“We have differences she said
He - even twins have … roses & thorns too have
But since times unknown they have been lovers
She – you write’ yourself… I do not know poems
He – only thing about my poems I feel is they can never be known ….
She – I do not even understand
He – if anything is ever meant to be understood, it’s not a poem….”

In his own words, K’Nitin views life as a teacher and a nurse: “ I am not what I was yesterday, you shall find me not the same on the morrow…. For long ago, I had realized even death is not a halt and if we can do nothing, even then we must keep moving at least. Poetry thus has been to me like an observation of this vastness of life,… one morning we met beside the share of the mighty river of our land, and one night we sat in the hill top and drank moonlight”. The same is the consciousness that urges him to think

“Where shall I go and where I come from I must know”.

The style of versification and stanza form is almost consistent. The poems are written in free verse with inherent unlearned rhythm, and rhetorical diction. The work stands unmatched by the use of the running metaphor mixed with the flowing wisdom:

“wonder cannot have an accent
as fragrance cannot have definition
There’s a reflection in the east window pane
Where sun sets with the same beauty of death
Walking through a melancholy
That is invisible,
Rain cannot have a colour”
August Lanes

One of the major influences on K’Nitin’s poetic sensibility is the great poet Atanu Bhattacharya whom he holds in great esteem in the heart, and whose celebrated poem “Bohu Manuhor Majot” he has translated into English, and not it’s the high time that he himself deserves these lines:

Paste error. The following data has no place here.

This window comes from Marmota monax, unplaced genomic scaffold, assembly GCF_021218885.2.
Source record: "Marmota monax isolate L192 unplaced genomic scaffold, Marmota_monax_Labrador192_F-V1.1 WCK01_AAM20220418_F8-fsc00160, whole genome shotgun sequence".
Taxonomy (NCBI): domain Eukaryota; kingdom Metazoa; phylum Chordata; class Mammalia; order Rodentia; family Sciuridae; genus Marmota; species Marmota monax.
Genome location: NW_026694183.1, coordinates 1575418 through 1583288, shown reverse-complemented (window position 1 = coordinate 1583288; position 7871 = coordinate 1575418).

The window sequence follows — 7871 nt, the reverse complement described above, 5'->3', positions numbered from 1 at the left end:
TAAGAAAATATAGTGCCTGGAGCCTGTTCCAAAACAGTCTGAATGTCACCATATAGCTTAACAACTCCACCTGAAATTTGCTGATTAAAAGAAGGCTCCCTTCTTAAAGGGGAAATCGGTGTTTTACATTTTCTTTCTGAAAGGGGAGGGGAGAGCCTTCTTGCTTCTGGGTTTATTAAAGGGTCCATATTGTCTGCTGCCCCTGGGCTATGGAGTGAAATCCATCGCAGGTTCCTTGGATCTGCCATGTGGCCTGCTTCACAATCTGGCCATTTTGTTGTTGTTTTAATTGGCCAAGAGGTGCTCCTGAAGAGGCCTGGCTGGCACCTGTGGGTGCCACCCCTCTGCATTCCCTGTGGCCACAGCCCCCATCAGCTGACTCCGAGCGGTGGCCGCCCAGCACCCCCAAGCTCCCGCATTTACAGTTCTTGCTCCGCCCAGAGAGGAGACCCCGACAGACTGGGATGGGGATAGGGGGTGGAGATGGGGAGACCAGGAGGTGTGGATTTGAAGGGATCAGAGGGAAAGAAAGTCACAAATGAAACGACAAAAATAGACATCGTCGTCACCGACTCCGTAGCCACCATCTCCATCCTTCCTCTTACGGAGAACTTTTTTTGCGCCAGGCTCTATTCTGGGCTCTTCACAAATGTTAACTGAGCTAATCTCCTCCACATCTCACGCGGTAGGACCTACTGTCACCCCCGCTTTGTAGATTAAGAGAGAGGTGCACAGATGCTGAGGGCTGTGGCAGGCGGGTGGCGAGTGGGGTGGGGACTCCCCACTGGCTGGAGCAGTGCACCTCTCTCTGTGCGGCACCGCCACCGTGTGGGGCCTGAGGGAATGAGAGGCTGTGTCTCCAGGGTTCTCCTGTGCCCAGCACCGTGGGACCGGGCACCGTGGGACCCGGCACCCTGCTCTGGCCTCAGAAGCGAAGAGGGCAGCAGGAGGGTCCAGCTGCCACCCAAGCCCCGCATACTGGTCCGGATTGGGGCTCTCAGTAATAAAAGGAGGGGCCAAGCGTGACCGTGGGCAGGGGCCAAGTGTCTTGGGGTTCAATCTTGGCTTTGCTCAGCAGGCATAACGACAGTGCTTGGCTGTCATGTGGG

“Among many you are a little different
you, though sit in darkness and think about hour bright
You fill yourself with faith
That rays of light shall soon bath even the smallest corners of dark….
Due to such oneness of yours you deserve to be followed
You deserve to be understood….
You deserve to be asked that
What still keeps alive the human in you
In this desert of inhumanity.”

Diaries of traveler and Madman’s song is a book about life and the enigma of human bonding, it is a product of a sensible mind of a precocious poet who is gifted with the art of shifting potentiality to actuality. Stephen covey in his best seller gave his precious words:

“All children are born genius but they are gradually degeniusized by their surroundings” but K’nitin is one of those lucky fellows who keep their genius intact throughout their existence. In the journey from darkness to light wishing him all the best.

31-Dec-2013
More by :  Shahzia Batool Naqvi
 
Views: 675
Article Comment A critic by all means is responsible to help the audience either love the writer or dislike his creations. After reading this powerful comparison Ms. Shazia Batool has left me no chance to read the tender poetic feast of this talented young writer.
This article is a million dollar read and shows keen aesthetic sense of the writer. Keep your pen sharp. :)
Paras Ali
04/04/2016